One of Lois Roelofs’ reading assignments for a recent writing conference was Phillip Lopate’s Writing Personal Essays: On the Necessity of Turning Oneself into a Character. In “Write Along with Me,” she relays great advice from Lopate on writing personal essays and memoir, while contemplating how best to document her own life story.
Think of your quirks
No one wants to read boring stuff, so look for those things that make you unique. None of us is the same, so capitalize on it. When folks tell me they could never be a nurse because of the awful bodily things we have to do, I laugh and say, “I understand. Not all people can be excited about bowel movements.” I’m serious. When a patient had been constipated from days on narcotics, I felt as good as the patient when the stool softeners, or the enema I’d given, finally worked. And, for the record, this topic is on my mind, just having had my five-year colonoscopy yesterday. That would make a quirky story, but I’ll spare you.
Look for conflict
Readers don’t want to read about absolutely hum drum lives. And no one has them anyway. But, even if you think your life is boring, stop a minute and think of what you’ve done the last five minutes. You’ve stopped your routine to read this short essay and you’re wondering why you’re wasting the time. But then you realize there may be some truth to what I’m saying, and you are moved to grab a pencil and write about how you nearly boxed your boss or your husband or your kids yesterday, and oh, wouldn’t that feel good to get that out of your system?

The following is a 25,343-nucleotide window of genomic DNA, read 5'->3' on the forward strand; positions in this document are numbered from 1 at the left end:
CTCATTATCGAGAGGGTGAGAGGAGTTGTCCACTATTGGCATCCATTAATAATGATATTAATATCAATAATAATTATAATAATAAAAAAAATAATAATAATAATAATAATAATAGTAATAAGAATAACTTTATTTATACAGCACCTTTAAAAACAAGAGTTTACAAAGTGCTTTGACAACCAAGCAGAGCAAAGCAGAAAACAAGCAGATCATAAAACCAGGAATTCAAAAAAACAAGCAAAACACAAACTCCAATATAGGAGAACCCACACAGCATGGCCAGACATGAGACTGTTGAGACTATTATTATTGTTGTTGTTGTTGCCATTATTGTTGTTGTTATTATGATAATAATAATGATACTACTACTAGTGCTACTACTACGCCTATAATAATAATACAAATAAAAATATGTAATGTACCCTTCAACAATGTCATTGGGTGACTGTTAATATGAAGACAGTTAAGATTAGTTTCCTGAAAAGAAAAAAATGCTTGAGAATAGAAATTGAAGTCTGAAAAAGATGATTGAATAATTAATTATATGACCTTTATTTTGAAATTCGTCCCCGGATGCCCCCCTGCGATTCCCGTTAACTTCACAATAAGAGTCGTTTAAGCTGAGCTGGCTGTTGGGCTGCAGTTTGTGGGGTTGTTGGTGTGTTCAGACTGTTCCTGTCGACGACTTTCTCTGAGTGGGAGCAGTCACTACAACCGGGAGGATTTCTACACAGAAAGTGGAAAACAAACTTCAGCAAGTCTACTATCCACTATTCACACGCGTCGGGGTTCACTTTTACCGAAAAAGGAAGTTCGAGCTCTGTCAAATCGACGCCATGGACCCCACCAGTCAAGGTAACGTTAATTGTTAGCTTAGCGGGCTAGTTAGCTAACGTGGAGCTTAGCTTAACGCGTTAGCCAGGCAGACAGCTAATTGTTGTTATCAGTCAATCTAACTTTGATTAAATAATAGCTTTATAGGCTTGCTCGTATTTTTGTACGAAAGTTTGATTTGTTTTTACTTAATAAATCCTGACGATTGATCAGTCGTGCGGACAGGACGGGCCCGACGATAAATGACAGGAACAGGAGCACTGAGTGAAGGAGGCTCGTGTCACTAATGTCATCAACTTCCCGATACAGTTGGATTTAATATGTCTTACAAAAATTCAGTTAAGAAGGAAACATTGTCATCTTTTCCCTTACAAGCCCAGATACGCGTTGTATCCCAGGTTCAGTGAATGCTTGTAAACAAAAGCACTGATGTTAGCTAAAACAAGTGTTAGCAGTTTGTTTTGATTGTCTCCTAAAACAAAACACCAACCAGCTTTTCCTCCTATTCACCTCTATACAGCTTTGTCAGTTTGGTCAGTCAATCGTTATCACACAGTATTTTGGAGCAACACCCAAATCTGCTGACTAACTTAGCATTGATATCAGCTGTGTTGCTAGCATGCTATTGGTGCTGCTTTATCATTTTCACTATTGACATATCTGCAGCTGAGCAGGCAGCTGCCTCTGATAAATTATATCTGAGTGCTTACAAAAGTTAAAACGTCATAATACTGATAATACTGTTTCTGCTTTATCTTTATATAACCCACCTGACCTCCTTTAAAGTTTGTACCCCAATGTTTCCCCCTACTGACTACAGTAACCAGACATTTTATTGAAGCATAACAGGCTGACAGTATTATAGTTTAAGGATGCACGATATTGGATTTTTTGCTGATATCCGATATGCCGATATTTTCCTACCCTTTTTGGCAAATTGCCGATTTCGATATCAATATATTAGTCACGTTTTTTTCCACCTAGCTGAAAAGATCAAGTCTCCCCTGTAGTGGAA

Find humor in your life
Just because you are feeling sad about the whole wide world and you’re telling your story in the truest manner possible, no one wants to be dragged along in your muck. So, no matter how sad your story is, find that smidgen of humor in it, if only to make a little fun about how you’re coping. Humor alone is a fine coping strategy.
Do you write about your own life or the lives of others? What are the challenges you face? What tips do you have for others documenting their own journeys?